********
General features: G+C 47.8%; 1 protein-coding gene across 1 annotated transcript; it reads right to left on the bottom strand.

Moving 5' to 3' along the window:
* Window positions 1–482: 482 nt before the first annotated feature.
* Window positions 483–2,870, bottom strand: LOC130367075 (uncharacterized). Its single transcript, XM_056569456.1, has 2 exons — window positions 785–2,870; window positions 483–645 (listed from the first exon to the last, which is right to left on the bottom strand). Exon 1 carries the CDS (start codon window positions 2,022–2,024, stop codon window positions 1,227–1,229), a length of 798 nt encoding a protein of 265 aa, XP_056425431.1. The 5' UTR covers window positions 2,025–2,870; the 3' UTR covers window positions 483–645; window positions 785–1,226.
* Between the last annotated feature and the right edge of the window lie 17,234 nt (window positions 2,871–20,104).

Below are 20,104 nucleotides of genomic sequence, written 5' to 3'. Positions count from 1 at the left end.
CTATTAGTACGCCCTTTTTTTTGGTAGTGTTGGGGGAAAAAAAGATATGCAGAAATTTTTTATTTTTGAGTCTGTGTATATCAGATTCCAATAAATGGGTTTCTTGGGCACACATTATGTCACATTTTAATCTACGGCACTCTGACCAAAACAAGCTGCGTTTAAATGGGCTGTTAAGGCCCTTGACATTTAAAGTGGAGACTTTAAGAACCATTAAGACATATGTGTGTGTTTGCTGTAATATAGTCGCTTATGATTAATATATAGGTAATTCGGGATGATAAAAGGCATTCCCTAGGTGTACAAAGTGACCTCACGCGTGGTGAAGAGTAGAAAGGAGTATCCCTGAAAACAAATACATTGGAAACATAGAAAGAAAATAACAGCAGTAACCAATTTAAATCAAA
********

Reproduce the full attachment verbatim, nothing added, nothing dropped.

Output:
General features: G+C 47.8%; 1 protein-coding gene across 1 annotated transcript; it reads right to left on the bottom strand.

Moving 5' to 3' along the window:
* Window positions 1–482: 482 nt before the first annotated feature.
* Window positions 483–2,870, bottom strand: LOC130367075 (uncharacterized). Its single transcript, XM_056569456.1, has 2 exons — window positions 785–2,870; window positions 483–645 (listed from the first exon to the last, which is right to left on the bottom strand). Exon 1 carries the CDS (start codon window positions 2,022–2,024, stop codon window positions 1,227–1,229), a length of 798 nt encoding a protein of 265 aa, XP_056425431.1. The 5' UTR covers window positions 2,025–2,870; the 3' UTR covers window positions 483–645; window positions 785–1,226.
* Between the last annotated feature and the right edge of the window lie 17,234 nt (window positions 2,871–20,104).

Below are 20,104 nucleotides of genomic sequence, written 5' to 3'. Positions count from 1 at the left end.
CTATTAGTACGCCCTTTTTTTTGGTAGTGTTGGGGGAAAAAAAGATATGCAGAAATTTTTTATTTTTGAGTCTGTGTATATCAGATTCCAATAAATGGGTTTCTTGGGCACACATTATGTCACATTTTAATCTACGGCACTCTGACCAAAACAAGCTGCGTTTAAATGGGCTGTTAAGGCCCTTGACATTTAAAGTGGAGACTTTAAGAACCATTAAGACATATGTGTGTGTTTGCTGTAATATAGTCGCTTATGATTAATATATAGGTAATTCGGGATGATAAAAGGCATTCCCTAGGTGTACAAAGTGACCTCACGCGTGGTGAAGAGTAGAAAGGAGTATCCCTGAAAACAAATACATTGGAAACATAGAAAGAAAATAACAGCAGTAACCAATTTAAATCAAA